Scientists’ Best Friend: Detection Dogs Help Get Crucial Data for Conservation, Research

Nature

The records of Earth’s endangered plants and animals are increasingly getting longer. But to put an end to this movement, we need extra information. It is sometimes impossible to search out specifically where the individual species can be discovered and how their populations are advancing. 

According to recent synopsis research released in Methods of Ecology and Evolution by Dr. Annegret Grimm-Seyfarth from the Helmholtz Centre for Environmental Research and her colleagues, trained specialist detection dogs can be critical in such cases.

The species sought can usually be found faster with the help of these dogs and more productively than with other methods.

Dog

(Photo : Lukas Kovacik)

Puzzling Issues in the Research

Do urban hedgehogs have to deal with different problems than their rural conspecifics? How many otters are there still in Germany? And What habitats do threatened crested newts use on land? Annegret Grimm-Seyfarth explained that anybody hoping to productively guide a species should be able to answer such questions. 

But this is not easy by any means. A lot of animals stay in hiding — even their droppings can be impossible to locate. Hence, it is sometimes impossible to tell exactly whether and at what rate their stocks are decreasing or where the remaining ones alive are. But first, we must find them.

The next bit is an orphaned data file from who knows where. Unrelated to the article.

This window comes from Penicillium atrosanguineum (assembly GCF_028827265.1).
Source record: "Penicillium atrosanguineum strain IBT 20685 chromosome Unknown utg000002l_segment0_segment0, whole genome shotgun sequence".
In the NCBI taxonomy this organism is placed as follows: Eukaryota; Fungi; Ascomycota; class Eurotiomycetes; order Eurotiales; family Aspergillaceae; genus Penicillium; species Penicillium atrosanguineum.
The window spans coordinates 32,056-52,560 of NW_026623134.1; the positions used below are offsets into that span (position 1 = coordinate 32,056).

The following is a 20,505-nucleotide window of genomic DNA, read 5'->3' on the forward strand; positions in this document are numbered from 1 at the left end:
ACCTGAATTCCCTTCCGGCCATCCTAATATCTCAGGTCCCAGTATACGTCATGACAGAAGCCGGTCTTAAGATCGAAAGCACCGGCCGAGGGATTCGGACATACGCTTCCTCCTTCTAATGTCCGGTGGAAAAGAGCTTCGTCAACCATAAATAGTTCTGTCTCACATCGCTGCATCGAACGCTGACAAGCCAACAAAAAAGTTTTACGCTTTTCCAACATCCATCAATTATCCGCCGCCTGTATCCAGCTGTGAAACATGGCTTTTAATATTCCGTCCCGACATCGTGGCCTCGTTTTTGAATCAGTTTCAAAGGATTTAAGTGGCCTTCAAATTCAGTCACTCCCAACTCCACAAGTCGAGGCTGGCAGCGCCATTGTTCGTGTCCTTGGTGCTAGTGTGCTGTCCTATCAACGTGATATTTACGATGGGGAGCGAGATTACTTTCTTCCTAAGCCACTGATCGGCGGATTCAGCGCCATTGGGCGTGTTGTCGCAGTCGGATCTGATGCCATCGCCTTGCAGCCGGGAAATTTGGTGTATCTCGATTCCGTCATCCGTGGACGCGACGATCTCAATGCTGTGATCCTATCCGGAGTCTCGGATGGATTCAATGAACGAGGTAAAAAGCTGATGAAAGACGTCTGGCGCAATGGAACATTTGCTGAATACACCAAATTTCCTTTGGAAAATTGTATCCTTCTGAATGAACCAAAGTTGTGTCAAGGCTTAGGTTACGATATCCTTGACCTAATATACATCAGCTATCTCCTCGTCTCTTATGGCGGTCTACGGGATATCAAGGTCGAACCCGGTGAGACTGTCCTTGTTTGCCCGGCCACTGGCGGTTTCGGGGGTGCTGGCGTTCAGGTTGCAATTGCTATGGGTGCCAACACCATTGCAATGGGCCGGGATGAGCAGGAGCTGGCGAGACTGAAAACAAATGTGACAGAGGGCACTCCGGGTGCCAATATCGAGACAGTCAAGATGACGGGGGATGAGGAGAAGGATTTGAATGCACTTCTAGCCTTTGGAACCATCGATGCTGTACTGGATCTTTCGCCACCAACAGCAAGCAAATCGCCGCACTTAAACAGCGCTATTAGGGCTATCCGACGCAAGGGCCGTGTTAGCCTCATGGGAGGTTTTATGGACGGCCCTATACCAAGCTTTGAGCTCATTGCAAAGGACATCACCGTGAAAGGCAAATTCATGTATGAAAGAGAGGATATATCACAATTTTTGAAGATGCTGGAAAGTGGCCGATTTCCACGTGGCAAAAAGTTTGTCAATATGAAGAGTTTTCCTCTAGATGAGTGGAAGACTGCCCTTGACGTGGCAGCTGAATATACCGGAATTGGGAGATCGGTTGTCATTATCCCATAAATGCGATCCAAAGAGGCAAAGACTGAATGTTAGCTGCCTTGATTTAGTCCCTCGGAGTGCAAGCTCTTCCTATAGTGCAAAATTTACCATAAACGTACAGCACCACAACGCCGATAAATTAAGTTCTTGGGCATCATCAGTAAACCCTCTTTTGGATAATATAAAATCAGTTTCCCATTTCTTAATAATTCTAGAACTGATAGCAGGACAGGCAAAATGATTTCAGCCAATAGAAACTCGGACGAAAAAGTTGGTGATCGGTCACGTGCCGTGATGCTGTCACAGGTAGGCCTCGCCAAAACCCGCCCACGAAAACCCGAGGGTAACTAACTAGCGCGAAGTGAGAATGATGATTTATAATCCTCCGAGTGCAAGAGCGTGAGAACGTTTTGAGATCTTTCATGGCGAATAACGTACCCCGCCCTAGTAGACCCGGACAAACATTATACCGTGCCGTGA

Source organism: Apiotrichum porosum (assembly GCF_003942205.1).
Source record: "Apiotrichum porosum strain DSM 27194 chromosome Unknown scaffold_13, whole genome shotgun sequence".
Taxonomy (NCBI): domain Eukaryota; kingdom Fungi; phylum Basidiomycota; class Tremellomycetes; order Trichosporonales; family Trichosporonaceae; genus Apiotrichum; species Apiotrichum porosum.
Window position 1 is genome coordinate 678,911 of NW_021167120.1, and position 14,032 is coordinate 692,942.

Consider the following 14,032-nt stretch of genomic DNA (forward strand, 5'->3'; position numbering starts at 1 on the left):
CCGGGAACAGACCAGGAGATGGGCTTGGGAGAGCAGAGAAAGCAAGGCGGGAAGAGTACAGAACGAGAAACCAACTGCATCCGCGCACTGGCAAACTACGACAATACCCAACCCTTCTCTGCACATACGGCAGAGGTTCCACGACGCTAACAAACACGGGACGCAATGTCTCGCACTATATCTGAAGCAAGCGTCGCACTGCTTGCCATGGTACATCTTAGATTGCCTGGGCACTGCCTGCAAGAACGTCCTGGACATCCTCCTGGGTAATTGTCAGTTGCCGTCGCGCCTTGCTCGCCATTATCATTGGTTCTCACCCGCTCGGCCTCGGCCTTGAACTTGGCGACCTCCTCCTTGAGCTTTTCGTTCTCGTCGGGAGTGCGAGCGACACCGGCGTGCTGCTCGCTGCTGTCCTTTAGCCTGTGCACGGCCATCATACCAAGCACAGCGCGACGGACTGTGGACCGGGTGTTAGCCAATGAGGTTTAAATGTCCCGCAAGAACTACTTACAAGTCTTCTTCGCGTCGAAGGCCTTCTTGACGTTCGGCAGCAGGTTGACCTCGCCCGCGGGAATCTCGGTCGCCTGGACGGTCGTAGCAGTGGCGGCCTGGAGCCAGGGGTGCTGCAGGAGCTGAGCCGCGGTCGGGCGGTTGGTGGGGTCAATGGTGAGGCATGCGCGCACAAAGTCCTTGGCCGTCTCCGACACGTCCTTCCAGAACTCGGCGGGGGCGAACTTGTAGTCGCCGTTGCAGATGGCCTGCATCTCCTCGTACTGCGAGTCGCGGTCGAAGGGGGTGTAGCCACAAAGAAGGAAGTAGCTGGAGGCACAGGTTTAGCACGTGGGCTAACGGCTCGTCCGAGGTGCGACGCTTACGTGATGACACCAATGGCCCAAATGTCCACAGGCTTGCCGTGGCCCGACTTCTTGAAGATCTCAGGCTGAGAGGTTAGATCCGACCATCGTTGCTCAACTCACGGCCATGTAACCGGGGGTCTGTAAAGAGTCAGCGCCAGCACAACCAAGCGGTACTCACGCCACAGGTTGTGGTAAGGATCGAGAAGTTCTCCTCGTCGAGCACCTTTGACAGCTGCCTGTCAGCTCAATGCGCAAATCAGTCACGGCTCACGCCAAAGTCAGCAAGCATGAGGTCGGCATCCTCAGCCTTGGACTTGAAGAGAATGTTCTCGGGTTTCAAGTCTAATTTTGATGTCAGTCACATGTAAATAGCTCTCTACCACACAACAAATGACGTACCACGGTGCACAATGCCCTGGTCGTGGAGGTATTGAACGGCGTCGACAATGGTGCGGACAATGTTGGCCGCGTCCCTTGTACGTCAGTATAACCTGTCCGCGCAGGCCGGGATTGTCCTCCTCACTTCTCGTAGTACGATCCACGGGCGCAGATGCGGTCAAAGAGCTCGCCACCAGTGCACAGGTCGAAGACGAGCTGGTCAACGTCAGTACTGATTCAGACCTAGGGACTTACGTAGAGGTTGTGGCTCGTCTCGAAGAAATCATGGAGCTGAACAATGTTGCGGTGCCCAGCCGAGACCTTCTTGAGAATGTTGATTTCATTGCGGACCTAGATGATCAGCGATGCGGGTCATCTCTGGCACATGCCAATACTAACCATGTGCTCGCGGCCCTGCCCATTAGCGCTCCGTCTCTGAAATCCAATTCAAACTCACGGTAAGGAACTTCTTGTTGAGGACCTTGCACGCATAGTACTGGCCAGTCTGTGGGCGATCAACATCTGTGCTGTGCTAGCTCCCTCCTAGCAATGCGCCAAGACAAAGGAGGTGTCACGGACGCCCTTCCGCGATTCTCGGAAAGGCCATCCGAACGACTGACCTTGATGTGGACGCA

Distant sensing with aerial and satellite pictures helps detect larger animals or mapping open landscapes. But when it comes to densely overgrown regions and little hidden species, specialists sometimes search it themselves or use hair traps, cameras, and similar tricks. 

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Examining Percentage Trace of DNA 

Other methods for example examining trace percentages of DNA have also been enticing increasing interest globally. The use of trained special detection dogs can also be especially useful. A dog’s sense of smell after all is practically predestined to locate the smallest traces of the target species. A herding dog has more than 200 million while humans have about six million olfactory receptors and a beagle even 300 million. 

This suggests that dogs can perceive an incredibly wide range of odors, frequently in the tiniest pursuits. For instance, they can skillfully locate droppings of animals in plants or forests, animals underground, and mushrooms.

Dog

(Photo : K Zoltan)

Research on the Potential of Detection Dogs

At the Centre for Environmental Research, the detection dogs have already demonstrated their abilities in some project findings. Grimm-Seyfarth explained that “Inorder to analyze their capacity very well, we wanted to understand how detection dogs have once been used around the world”. 

Jointly with employee Dr. Anne Berger and Wiebke Harms from the Wildlife Research (IZW) in Berlin and Leibniz Institute for Zoo, examination of 1220 journals reporting the use of such search dogs in over 60 countries was made, disclosing that they were extremely interested in the breeds of dogs that were used, the species they were supposed to track down, and how well they performed.

New Zealand has the longest experience with detection dogs, where dogs have been tracing endangered birds since about 1890. Ever since, the notion has been enforced in many other areas, particularly in Europe and North America. 

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